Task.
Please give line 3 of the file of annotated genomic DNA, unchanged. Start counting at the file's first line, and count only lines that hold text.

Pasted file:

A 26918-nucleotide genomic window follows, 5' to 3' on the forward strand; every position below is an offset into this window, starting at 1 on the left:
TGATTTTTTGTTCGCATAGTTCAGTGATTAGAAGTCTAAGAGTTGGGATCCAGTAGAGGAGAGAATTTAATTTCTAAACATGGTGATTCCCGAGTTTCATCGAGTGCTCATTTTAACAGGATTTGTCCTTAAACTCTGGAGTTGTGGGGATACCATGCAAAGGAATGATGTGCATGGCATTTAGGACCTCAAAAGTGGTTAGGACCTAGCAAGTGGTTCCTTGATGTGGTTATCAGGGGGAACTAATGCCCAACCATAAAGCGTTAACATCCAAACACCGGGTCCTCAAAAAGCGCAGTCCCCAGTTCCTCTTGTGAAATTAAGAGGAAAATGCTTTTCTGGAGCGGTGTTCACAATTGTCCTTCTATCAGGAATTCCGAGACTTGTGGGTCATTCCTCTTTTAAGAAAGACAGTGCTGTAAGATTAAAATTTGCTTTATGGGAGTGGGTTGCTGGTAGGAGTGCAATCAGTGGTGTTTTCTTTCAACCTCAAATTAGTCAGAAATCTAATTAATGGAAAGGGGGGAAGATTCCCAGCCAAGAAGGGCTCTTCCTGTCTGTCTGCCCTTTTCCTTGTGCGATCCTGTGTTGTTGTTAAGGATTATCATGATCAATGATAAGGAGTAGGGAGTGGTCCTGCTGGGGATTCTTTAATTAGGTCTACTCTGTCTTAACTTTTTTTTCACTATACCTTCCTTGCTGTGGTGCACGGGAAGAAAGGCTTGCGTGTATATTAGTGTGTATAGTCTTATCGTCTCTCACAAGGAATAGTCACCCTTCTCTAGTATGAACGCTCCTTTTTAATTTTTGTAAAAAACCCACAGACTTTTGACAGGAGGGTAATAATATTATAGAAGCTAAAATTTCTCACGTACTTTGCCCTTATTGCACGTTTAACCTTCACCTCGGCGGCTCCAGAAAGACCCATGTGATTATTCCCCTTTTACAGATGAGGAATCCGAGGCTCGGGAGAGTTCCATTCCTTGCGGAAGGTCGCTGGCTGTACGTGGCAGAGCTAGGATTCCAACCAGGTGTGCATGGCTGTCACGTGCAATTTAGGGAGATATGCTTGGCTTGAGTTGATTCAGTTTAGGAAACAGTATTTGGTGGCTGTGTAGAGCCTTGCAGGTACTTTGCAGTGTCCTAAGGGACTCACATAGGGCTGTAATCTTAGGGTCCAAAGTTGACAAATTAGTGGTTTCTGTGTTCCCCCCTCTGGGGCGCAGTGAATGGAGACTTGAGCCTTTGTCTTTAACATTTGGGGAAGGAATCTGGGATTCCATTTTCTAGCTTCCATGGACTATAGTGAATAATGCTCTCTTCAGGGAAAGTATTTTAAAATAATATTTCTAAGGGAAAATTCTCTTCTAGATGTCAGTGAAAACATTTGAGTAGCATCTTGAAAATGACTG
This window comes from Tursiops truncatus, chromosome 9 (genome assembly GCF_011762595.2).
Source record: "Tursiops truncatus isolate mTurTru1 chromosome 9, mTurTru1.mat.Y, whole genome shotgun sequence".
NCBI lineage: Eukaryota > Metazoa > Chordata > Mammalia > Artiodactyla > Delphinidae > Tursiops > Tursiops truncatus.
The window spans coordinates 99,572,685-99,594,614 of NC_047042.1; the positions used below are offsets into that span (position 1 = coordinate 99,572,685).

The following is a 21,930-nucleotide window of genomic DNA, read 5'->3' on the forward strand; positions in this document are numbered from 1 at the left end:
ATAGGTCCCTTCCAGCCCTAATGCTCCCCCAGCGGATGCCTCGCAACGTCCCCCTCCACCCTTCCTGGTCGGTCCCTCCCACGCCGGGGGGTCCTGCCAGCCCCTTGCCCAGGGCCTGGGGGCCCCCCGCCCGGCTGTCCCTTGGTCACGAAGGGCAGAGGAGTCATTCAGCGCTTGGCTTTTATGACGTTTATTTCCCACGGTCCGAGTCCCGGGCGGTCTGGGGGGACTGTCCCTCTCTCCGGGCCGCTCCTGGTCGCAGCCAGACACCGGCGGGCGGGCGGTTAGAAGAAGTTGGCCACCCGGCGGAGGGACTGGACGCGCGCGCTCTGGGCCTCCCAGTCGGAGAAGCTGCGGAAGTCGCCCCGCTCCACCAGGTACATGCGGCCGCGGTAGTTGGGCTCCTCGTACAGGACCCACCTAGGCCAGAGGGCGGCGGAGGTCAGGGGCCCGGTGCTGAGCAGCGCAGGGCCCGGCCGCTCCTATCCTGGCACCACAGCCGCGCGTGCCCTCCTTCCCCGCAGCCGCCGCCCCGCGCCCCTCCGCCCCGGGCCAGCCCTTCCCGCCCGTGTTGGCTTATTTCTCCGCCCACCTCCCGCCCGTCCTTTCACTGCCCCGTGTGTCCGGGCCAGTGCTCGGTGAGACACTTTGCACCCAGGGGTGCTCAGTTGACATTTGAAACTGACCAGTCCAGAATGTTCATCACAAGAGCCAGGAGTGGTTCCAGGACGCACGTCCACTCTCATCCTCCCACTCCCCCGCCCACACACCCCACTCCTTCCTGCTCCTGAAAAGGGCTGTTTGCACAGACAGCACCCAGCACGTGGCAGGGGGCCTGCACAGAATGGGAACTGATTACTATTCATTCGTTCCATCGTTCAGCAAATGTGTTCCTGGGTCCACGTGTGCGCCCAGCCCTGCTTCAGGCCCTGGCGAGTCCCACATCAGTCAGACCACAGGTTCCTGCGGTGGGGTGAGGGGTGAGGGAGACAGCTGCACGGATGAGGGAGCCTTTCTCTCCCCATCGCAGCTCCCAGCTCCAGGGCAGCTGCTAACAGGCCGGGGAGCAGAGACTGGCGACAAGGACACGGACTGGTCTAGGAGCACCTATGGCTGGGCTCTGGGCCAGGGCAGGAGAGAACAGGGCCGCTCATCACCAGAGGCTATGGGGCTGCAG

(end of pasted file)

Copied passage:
This window comes from Tursiops truncatus, chromosome 9 (genome assembly GCF_011762595.2).